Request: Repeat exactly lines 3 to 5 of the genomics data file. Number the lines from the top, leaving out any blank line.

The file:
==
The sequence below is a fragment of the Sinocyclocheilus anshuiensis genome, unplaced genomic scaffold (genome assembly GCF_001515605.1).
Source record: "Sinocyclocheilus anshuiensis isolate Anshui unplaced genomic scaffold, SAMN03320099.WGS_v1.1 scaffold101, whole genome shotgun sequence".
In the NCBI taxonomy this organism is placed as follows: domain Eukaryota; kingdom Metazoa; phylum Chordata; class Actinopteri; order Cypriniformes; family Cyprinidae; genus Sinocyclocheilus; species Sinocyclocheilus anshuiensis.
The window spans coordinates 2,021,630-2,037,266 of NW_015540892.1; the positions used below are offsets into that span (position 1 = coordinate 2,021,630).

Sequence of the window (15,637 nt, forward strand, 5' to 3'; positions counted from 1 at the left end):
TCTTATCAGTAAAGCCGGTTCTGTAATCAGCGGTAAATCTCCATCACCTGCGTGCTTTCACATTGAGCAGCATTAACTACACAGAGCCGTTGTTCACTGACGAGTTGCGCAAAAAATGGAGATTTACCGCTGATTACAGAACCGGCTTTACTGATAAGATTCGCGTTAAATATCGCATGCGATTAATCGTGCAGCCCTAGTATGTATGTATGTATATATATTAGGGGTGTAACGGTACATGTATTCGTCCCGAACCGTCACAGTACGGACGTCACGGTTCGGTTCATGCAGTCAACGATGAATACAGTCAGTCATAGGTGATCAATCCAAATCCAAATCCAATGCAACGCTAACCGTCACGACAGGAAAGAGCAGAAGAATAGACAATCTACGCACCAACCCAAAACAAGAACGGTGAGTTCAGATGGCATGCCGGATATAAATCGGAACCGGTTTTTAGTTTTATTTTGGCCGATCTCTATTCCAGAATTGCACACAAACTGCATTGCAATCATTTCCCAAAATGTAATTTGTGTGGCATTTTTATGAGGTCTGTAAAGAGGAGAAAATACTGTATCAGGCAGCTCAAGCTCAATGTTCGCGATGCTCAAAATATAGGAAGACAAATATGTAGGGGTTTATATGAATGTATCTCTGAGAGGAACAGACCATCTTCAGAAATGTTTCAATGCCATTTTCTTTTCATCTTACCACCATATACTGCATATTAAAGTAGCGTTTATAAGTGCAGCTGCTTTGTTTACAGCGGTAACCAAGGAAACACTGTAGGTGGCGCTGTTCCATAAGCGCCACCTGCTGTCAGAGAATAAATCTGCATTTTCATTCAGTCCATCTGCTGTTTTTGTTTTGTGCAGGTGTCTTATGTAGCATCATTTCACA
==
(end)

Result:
In the NCBI taxonomy this organism is placed as follows: domain Eukaryota; kingdom Metazoa; phylum Chordata; class Actinopteri; order Cypriniformes; family Cyprinidae; genus Sinocyclocheilus; species Sinocyclocheilus anshuiensis.
The window spans coordinates 2,021,630-2,037,266 of NW_015540892.1; the positions used below are offsets into that span (position 1 = coordinate 2,021,630).

Sequence of the window (15,637 nt, forward strand, 5' to 3'; positions counted from 1 at the left end):